Author: Ryan Alessi
The five city council candidates spent much of Tuesday night’s forum agreeing with one another on issues like completing the Northend Greenway and police recruitment and retention, while still seeking to distinguish themselves through nuances in their answers.
Community support and donations over next month will determine to what degree—or even if—Skyline Literacy can continue providing reading and citizenship courses for community members next year, board members said Monday.
Facing more than 40 JMU students in Eagle Hall’s common room Wednesday evening, Republican U.S. Senate candidate Corey Stewart offered a brief pitch, then opened it up for students to throw it right back at him.
“No softballs,” he said.
Kelly Ryan, a freshman political science major, obliged. She asked Stewart about his call for blocking federal funding to Planned Parenthood.
Saturday’s city council immigrant forum revealed a philosophical gap between the five candidates – not necessarily over political ideology – but more broadly in how they view the relationship between government and citizens. The candidates, who are vying for two seats in the Nov. 6 election, also differed over the council’s ability to actually affect certain issues, including access to health care and federal immigration policy.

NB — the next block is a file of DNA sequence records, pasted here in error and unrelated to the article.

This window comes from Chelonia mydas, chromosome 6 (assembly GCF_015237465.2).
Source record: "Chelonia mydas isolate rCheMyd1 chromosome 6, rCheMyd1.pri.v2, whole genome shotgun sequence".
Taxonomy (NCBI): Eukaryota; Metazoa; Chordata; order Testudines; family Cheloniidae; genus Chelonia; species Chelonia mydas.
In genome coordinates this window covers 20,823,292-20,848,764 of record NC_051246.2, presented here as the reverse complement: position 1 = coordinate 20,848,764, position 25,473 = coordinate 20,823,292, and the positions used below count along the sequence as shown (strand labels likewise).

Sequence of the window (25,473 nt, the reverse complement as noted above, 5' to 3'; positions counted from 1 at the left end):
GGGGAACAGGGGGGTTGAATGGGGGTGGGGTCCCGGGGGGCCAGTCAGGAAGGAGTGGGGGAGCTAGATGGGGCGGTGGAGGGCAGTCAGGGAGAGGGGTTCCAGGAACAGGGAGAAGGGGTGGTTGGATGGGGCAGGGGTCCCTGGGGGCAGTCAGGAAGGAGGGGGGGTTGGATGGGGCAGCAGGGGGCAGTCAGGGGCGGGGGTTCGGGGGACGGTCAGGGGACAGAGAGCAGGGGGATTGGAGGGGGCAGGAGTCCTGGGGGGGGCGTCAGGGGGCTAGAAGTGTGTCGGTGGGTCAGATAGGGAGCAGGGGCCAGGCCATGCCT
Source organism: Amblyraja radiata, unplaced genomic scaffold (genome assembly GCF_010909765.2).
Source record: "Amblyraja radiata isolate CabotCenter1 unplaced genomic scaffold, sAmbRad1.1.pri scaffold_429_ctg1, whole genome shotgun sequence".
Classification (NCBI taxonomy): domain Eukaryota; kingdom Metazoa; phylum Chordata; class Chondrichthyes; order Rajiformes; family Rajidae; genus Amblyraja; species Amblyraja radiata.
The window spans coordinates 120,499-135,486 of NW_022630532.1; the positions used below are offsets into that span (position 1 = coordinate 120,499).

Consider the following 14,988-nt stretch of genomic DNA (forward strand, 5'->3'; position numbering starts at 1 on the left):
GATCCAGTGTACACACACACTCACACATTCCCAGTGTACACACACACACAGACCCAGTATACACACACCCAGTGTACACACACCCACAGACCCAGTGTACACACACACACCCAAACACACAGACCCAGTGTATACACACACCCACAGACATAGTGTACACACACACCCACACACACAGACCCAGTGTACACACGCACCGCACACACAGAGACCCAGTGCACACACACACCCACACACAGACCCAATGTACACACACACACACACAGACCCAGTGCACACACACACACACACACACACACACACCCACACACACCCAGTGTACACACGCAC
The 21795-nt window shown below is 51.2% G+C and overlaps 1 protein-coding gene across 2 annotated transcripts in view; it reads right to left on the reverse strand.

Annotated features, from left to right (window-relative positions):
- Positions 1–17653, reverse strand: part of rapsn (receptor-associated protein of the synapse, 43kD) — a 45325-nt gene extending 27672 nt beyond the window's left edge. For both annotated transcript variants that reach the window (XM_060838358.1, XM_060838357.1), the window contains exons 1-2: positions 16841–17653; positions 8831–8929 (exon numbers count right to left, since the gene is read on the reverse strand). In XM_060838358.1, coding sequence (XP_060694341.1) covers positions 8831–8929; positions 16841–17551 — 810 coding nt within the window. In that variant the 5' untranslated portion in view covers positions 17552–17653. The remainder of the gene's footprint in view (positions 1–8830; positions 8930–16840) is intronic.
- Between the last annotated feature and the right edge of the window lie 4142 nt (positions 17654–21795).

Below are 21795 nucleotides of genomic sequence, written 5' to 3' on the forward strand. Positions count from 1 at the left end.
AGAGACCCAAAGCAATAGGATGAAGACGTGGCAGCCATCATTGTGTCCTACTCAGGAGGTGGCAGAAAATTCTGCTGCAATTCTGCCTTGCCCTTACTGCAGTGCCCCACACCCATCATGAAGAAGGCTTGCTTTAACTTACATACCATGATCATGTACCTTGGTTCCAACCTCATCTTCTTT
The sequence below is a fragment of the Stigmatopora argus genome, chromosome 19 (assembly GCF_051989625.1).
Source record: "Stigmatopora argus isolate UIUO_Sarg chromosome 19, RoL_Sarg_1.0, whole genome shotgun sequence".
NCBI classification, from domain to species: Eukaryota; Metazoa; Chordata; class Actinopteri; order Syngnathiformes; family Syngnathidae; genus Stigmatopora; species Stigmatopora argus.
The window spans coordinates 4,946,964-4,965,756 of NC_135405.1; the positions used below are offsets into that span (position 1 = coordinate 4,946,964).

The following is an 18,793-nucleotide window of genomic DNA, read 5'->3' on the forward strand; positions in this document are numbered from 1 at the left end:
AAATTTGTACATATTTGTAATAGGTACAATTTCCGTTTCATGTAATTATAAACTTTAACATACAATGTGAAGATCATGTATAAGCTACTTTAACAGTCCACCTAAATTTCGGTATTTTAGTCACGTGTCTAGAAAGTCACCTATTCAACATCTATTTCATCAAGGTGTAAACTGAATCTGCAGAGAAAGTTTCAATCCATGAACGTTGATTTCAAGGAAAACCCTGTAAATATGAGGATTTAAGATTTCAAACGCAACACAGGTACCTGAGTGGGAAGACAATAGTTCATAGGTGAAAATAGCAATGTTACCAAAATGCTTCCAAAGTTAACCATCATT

In traveling town hall, candidates seek to appeal to JMU students – an untapped well of mid-term voters
Instead of only hoping JMU students show up to vote in the Nov. 6 Election, many of the candidates in the biggest races affecting Harrisonburg will bring their campaigns to JMU students on Wednesday, Oct. 10.
Candidates or representatives from Virginia’s U.S. Senate race, the open 6th Congressional District contest and those running for the two spots on Harrisonburg city council will embark on an old fashion barnstorming tour by bus – bus-storming? – to three JMU residence hall areas. It’s being billed as a Traveling Town Hall complete with free pizza and the candidates’ best talking points. Each candidate will have between five and seven minutes to address the audience of first-time or relatively new voters.